Two architects have unveiled a conceptual design for a tranquil Japanese retreat using an algorithm.
Nestled in the northern mountain range of Hokkaido in Japan, YEZO's designers have taken into consideration its dramatic surroundings and applied an ecological approach, resulting in an experimental structure that creates a sanctuary in nature.
Designed by Kristof Crolla and Julien Klisz of Japanese architecture studio Laboratory for Explorative Architecture & Design (LEAD), YEZO is defined by an elegantly curving roof with a wooden underbelly of structural members that are suspended from the chimney.
The studio created an algorithm to define the shape of the building and prioritised the construction of the project. By following this algorithm, every single structural member that defines the roof curve can be constructed from a single mould. Each piece is a glue-laminated, or GluLam, timber beam used at a different angle or cut at a different length. This means that the curve, which came from the single mould, is the only unchanging variable between every wooden beam.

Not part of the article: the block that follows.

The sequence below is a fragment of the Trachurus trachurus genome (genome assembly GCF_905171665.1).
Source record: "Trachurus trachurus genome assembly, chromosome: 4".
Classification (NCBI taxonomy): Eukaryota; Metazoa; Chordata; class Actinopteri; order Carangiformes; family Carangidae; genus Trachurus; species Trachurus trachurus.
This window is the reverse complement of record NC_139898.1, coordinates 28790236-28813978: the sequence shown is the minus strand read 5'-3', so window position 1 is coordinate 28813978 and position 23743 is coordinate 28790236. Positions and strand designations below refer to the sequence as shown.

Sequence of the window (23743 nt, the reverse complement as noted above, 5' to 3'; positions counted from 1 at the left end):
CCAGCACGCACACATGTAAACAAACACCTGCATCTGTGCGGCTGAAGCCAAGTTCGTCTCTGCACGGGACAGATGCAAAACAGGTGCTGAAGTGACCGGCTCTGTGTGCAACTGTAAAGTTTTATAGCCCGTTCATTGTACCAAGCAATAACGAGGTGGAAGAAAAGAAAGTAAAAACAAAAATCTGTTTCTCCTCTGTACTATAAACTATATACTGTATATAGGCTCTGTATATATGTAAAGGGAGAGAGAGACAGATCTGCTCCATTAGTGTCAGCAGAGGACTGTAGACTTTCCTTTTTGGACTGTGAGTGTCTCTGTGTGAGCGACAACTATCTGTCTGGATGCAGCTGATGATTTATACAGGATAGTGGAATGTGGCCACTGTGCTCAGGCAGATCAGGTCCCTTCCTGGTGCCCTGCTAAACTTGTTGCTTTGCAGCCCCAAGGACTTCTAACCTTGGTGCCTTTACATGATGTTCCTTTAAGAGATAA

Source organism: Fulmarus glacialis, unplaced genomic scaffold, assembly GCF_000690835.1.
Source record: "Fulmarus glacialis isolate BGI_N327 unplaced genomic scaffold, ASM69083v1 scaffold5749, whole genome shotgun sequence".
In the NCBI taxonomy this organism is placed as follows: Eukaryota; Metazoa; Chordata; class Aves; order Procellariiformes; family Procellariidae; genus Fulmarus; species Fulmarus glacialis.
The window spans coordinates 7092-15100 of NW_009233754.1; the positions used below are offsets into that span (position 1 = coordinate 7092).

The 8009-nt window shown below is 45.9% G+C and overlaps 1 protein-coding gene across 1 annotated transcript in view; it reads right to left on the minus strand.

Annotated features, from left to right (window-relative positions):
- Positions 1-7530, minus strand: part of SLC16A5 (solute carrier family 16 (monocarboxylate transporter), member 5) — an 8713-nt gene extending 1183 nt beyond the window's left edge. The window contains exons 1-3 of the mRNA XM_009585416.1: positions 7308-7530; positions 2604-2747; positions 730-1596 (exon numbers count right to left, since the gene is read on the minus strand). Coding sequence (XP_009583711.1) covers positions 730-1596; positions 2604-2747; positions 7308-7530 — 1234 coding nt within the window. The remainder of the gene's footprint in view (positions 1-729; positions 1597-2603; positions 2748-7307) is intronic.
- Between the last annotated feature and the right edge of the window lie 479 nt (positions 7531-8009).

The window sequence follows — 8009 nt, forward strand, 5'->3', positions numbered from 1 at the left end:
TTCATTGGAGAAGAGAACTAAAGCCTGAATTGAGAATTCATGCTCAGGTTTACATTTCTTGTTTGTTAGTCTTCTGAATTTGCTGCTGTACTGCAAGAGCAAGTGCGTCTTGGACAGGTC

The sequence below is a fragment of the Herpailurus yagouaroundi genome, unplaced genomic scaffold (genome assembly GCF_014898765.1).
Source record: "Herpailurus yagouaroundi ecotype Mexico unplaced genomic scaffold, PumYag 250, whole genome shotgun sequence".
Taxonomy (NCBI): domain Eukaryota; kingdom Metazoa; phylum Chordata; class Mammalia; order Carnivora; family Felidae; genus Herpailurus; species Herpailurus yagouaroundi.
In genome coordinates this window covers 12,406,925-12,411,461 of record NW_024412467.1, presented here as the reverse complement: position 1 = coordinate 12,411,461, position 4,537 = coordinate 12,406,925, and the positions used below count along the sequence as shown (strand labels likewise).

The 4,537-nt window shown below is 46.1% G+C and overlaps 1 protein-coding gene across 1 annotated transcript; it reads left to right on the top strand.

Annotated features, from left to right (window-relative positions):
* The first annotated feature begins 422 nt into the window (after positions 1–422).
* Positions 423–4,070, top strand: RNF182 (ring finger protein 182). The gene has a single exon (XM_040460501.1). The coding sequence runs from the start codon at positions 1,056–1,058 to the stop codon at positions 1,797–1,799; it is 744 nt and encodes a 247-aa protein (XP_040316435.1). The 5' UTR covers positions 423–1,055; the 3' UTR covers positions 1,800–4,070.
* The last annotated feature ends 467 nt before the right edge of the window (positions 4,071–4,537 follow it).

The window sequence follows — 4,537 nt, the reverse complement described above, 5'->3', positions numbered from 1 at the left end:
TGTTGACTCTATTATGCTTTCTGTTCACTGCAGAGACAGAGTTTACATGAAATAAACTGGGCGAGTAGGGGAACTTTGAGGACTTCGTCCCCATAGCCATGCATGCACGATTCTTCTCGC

“Its lean tectonic system combined with only a most essential spatial programme redefines the modern meaning of true luxury,” LEAD explains. “A place and time for quiet reflection and private enjoyment in a setting defined by wood, stone, water, and light, surrounded by ever-changing natural beauty.”
Although the designers planned the retreat to allow visitors to focus on natural beauty, it is difficult not to appreciate the interiors.
The concrete chimney acts as the focal point of the interior space while glass walls come up to meet the wooden umbrella.
The interior is rendered with a warm colour palette that matches the GluLam that drove the design and helps you feel connected to the architects’ intention.